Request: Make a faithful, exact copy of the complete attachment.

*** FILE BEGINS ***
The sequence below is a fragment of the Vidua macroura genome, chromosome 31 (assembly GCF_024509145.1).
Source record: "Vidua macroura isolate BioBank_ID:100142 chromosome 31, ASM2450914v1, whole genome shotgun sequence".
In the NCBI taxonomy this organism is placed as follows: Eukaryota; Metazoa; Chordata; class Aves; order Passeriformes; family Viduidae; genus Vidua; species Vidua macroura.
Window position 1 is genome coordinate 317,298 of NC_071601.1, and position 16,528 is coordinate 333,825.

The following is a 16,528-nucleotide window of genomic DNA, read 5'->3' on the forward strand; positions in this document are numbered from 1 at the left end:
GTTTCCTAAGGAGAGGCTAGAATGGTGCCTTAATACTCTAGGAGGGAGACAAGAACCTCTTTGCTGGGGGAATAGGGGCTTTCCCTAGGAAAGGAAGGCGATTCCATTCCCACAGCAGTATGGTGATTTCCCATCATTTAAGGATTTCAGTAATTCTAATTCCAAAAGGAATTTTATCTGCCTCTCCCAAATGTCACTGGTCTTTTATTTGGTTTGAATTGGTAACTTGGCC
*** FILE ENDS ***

The sequence below is a fragment of the Vidua macroura genome, chromosome 31 (assembly GCF_024509145.1).
Source record: "Vidua macroura isolate BioBank_ID:100142 chromosome 31, ASM2450914v1, whole genome shotgun sequence".
In the NCBI taxonomy this organism is placed as follows: Eukaryota; Metazoa; Chordata; class Aves; order Passeriformes; family Viduidae; genus Vidua; species Vidua macroura.
Window position 1 is genome coordinate 317,298 of NC_071601.1, and position 16,528 is coordinate 333,825.

The following is a 16,528-nucleotide window of genomic DNA, read 5'->3' on the forward strand; positions in this document are numbered from 1 at the left end:
GTTTCCTAAGGAGAGGCTAGAATGGTGCCTTAATACTCTAGGAGGGAGACAAGAACCTCTTTGCTGGGGGAATAGGGGCTTTCCCTAGGAAAGGAAGGCGATTCCATTCCCACAGCAGTATGGTGATTTCCCATCATTTAAGGATTTCAGTAATTCTAATTCCAAAAGGAATTTTATCTGCCTCTCCCAAATGTCACTGGTCTTTTATTTGGTTTGAATTGGTAACTTGGCC